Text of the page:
God is for us a refuge and strength, a helper close at hand, in time of distress:
so we shall not fear though the earth should rock,
though the mountains fall into the depths of the sea,
even though its waters rage and foam,
even though the mountains be shaken by its waves.
The Lord of hosts is with us:
the God of Jacob is our stronghold.
This would have been the day I would begin exploring Brooklyn, to begin to know, in the words of Walker Percy, the "soul-genie" of the city in which I now live. Of course, nature and the God of nature have other plans. With the outer bands of Hurricane Irene already upon the Greater New York area, the light gray sky is crying, and the city is shutting down its mass transit system. No trains, no subways, no buses will run after noon. With only ten hours of fair-weather driving to merit my newly regained license, you could not pay me to take one of the friary vehicles out for a trip. I am grounded at St. Michael Friary, and here I will stay cheerfully with the brothers until the storm has passed.
Under the circumstances of my former life, a situation like this would make me itchy and irritable. I hate staying at home. My work and lifestyle in Boston had thoroughly un-domesticated me. No waiting on tables for me, not like Martha and the first deacons; send me forth, like Paul and the missionary apostles. Whether to the worker or to the immigrant and refugee, it did not matter: just send me! However, my zeal for what Protestants call mission and Catholics call the apostolate had all but dimmed my vision for communion, the joy of gathering together with the people of God and people of good will for the ultimate fellowship of word and table and for blessed friendship born of good food and good conversation. I had gorged myself gleaning a thousand fields but starved when I came back to a thousand dinner tables. A spiritual bulimic and anemic!
The dawning awareness of this lack of proportion is one of the primary reasons I have sought the balance of religious life, with its promise of a better order of prayer and work, contemplation and activity, communion and mission. Prayerful as you may know me to be; mystic though you think I am; and as friendly a fellow as you say I am, the dominant notes have strung into the tune of a man driven to something, driven by superego more than drawn by grace. Who I am, even now, is good enough for God, but it is how I can be who I am that can be sanctified ever more and ever more.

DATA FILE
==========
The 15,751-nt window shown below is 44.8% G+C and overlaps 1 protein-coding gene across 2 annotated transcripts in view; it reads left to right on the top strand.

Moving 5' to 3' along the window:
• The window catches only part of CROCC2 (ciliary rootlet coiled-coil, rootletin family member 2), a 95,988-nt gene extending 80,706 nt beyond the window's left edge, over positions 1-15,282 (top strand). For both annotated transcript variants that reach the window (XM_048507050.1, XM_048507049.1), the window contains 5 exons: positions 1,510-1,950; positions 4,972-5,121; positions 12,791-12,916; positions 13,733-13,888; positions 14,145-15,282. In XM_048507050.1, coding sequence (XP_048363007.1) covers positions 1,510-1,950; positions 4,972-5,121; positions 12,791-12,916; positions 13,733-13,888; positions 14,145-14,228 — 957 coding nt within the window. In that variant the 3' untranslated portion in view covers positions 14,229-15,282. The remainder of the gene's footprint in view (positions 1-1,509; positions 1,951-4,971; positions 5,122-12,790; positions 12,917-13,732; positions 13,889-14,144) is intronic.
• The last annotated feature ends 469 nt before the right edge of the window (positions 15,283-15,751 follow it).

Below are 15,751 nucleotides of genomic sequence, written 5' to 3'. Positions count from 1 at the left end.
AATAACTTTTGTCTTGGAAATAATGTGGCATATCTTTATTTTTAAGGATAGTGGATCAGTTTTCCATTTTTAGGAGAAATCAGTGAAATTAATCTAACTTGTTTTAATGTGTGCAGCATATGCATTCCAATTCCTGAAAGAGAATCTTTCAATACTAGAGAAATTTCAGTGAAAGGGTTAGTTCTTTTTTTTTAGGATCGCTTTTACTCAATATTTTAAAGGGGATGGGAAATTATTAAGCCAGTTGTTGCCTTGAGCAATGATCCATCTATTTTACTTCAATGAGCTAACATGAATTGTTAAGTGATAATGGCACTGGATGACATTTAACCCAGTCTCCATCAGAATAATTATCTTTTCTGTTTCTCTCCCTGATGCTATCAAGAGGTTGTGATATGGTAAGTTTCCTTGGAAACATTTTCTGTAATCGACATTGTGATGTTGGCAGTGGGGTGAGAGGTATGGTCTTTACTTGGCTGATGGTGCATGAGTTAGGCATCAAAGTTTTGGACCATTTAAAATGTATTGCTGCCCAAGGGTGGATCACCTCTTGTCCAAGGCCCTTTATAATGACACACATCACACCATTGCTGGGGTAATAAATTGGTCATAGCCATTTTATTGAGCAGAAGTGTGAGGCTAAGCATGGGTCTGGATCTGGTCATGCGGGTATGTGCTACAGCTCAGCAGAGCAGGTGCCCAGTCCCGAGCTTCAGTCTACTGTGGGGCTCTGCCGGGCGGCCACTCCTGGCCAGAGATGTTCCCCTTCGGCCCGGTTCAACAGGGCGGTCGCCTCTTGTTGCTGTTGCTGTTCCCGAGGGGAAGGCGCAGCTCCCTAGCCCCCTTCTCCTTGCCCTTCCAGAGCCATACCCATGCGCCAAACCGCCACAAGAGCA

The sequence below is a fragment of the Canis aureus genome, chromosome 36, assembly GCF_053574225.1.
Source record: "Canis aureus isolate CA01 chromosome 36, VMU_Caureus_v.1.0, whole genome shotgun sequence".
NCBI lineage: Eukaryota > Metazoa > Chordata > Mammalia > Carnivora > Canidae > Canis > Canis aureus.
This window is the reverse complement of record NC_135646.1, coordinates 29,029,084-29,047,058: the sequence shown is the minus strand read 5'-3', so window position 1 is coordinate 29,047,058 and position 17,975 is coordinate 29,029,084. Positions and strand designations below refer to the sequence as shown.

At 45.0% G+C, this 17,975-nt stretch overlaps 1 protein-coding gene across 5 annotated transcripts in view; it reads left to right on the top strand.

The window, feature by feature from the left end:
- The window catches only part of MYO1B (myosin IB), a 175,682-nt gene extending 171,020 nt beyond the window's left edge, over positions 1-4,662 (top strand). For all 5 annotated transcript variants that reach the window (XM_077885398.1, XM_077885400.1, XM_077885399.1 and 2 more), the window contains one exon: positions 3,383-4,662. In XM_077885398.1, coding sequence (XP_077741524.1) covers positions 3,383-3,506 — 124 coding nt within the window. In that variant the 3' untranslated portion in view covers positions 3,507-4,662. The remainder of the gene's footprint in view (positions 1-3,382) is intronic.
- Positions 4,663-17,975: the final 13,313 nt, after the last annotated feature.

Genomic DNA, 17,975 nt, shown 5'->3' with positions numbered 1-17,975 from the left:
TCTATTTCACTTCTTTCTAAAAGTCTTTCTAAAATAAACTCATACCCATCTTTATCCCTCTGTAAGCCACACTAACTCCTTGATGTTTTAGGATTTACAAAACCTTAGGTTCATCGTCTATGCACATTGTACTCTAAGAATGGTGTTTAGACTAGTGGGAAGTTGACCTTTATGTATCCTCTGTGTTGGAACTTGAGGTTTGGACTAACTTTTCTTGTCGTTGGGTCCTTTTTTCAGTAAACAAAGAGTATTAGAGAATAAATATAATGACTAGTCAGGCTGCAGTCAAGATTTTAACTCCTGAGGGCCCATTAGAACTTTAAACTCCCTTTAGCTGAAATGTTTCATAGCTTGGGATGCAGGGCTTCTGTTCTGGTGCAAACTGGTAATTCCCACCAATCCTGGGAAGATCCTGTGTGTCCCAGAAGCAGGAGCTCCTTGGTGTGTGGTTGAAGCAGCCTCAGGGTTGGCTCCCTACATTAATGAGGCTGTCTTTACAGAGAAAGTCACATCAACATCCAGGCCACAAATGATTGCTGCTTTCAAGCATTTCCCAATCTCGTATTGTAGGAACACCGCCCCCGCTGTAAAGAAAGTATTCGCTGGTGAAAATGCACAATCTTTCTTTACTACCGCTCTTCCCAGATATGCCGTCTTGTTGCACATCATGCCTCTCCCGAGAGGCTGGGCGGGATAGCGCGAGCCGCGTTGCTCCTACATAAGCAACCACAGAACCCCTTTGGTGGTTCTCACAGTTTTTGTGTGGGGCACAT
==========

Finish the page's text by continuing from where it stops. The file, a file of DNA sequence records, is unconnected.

I want to know how to live better who I am. That is why I am now in religious life. That is why I am becoming a Capuchin Franciscan. That is why I am content for the moment to stay at home and do things I would, given my own way, choose not to do. God, give me grace to do my laundry with happiness. Give me grace to sit with gladly my brothers to watch a movie and play cards. Give me grace to gab with the brothers over breakfast at the crowded kitchen table with glad and generous heart. In all things let me praise the God who dwells in them and in every space of this house. For you are indeed our refuge, and not only in the tabernacle of our chapel.
Yesterday the brothers and postulants travelled to Gilgo Beach in Babylon, Long Island, for a day of recollection. Late in the morning until early in the afternoon the postulants each shared their story of vocation, or calling, into life in Christian community, and into life with the Capuchin Franciscan fraternity. Although only a day before the great storm, the beach was a pleasant place to be. Though the skies were a little murky with moisture and the horizon was indistinct, the breeze was light, the sun was soaring, and the water was frothy and warm. The heat soaked into us, gently soothing us to sleepiness. After a casual evening prayer a barbecue with food from a slow-cooking charcoal grill carried us into the evening. With light conviviality we rode on westward to Brooklyn underneath the blackening skies.